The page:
Any time there's trouble in the world, such as COVID-19, you can expect fraud artists to emerge. Scammers read headlines, too. Posing as charity fundraisers, bank representatives and government agents, scammers will use any angle to get people to hand over hard-earned assets. Coronavirus-related scams had cost Americans more than $70 million by June 25, 2020, the Federal Trade Commission (FTC) reported.
The good news it that most threats are easily thwarted with a good defense. Remember, it's unlikely the scammers are specifically targeting you (although it doesn't feel that way); they cast a wide net looking for low-hanging fruit. A healthy dose of skepticism combined with easy-to-implement security measures can put you back in the driver's seat.
Scammers exploit highly stressful moments by injecting even more emotion, both positive and negative. Over the phone, they'll threaten arrest, warn of lost opportunity, or take the role of the earnest good guy just trying to save you future headaches by acting now. Many of the most common scams have been around for a while; however, some emerging tactics may be surprising, especially now that information is so publicly accessible online.
The case studies below are based on real-life scams reported by federal authorities and information security experts.
Appearances can be deceiving
While caller ID seems reliable, there's no guarantee what shows up on your phone is accurate. "Caller ID spoofing" can make it seem like you're getting a call from any number, regardless of where it originated.
Chelsea was skeptical when her credit card company called to inform her of a problem, but the service representative knew her name, date of birth, address, and recent purchases. Since everything seemed to check out, Chelsea cleared up the supposed issue and went on her way.
But a nagging feeling remained. She called back and learned "she" had apparently ordered a refund for overpayment of roughly $2,500. Luckily, the card issuer's policy was to mail a check, rather than deposit it in another account, but Chelsea made sure to keep an eye on the mailbox until it arrived.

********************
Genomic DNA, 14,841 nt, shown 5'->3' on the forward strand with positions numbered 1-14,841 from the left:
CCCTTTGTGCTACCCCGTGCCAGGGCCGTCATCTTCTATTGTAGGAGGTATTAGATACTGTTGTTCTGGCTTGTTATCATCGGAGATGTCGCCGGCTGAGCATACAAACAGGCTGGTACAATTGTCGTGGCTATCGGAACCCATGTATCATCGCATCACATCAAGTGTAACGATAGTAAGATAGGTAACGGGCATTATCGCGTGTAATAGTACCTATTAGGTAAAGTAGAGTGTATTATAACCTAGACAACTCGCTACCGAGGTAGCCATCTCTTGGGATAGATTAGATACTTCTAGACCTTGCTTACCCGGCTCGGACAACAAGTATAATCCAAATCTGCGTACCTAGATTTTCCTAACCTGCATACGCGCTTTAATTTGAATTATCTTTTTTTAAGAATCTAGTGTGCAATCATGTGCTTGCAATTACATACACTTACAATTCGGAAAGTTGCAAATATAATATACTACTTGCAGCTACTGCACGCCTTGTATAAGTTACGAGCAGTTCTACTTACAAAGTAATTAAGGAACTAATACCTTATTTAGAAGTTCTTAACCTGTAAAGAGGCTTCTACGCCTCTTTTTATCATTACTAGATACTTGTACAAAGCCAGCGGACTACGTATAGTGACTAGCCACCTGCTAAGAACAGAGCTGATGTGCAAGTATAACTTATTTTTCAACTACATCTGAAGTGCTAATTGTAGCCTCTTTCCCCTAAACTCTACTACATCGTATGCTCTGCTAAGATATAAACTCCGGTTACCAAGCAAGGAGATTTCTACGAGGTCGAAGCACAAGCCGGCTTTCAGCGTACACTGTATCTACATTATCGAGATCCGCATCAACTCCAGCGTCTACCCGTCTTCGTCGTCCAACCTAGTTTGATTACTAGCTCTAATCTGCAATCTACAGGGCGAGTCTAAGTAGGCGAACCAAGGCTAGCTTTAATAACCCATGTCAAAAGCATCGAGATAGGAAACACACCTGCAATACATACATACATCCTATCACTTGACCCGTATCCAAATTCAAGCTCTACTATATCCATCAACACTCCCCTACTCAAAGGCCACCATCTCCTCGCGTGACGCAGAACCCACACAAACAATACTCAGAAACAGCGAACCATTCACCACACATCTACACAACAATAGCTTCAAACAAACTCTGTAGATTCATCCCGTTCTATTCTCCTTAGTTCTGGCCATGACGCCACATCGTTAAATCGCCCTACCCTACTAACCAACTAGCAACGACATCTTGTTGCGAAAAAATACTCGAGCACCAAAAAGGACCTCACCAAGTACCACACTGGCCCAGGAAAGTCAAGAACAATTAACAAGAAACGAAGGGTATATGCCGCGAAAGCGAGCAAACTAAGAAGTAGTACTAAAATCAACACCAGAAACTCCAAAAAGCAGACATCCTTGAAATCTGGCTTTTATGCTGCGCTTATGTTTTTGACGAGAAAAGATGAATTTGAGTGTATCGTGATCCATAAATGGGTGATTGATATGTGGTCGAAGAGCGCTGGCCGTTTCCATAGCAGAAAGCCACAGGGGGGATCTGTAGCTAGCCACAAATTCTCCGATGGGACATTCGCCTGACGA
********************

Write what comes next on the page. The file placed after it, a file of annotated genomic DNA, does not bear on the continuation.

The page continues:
Turns out the criminals had spoofed the phone number of the card issuer when calling Chelsea, then spoofed Chelsea's number when calling the card issuer. And because of lax data security at the card issuer, the scammers found out Chelsea's last three transactions with just the telephone number as confirmation, giving the scammers credibility when they spoke to her, but not access to her entire account.
So, as the actual card issuer representative asked questions to the scammers to establish their identity as "Chelsea" to access the full account, real Chelsea was providing those answers to the scammers, allowing them to complete the impersonation and order a refund.
Hang up. Call back using the number on the company's website or the back of your card to ask questions and verify the previously stated issue or account hold. At the cost of a little hold music, you can resume your business if the call was legitimate.
Be aware. Information you believe is confidential may actually be available online, including information you post on your own social media. Financial data leaks, breaches, and security failures have become all too common. Know what could be out there and defend your information with unique passwords for each account. There may also be more information about you in voter registrations, county records, traffic tickets, and other open government sources than you'd suspect.
Enable multifactor authentication on all accounts - especially for your mobile carrier, financial institutions, and email.
One little number
Bill was selling antique Shaker-style chairs online when he got a text expressing interest. After a brief negotiation over price, the person texted they wanted to verify Bill was a legitimate seller. He was told he would receive a six-digit confirmation number and to repeat it to the potential buyer.
Moments later, he received a text message containing six digits from an unknown number. As a savvy seller, he immediately stopped responding to this "buyer," knowing that had he given up the digits, he would have given away the keys to his electronic identity.
While the scammers were texting him, they were also hitting the "forgot my password," button on one of his online accounts, likely his email account, which is a common starting point for scammers. With that number, they would have been able to change his password and telephone number associated with his account.
From there, the scammers would have quickly commandeered his email account and gotten access to his many online service accounts, repeating the "forgot my password," trick then using the hijacked email to verify identity and use that information to access his finances.
Think critically when asked for personal information. Does the request make sense? Can it be verified independently? There's no reason to text a verification number you received by text. Instead, you should be the one requesting verification numbers to access a website or account.
Keep your phone locked with a PIN or other security measure. A stolen phone can be used to hijack many of your online accounts.
Secure existing accounts and consider creating an email address to use while buying or selling online to thwart low-effort scamming attempts.
Again, enable multifactor authentication on your essential accounts.
Sources: FBI; FTC; krebsonsecurity.com; USA Today; ABC13 Houston KTRK-TV; The Washington Post
This article originally appeared on RaymondJames.com.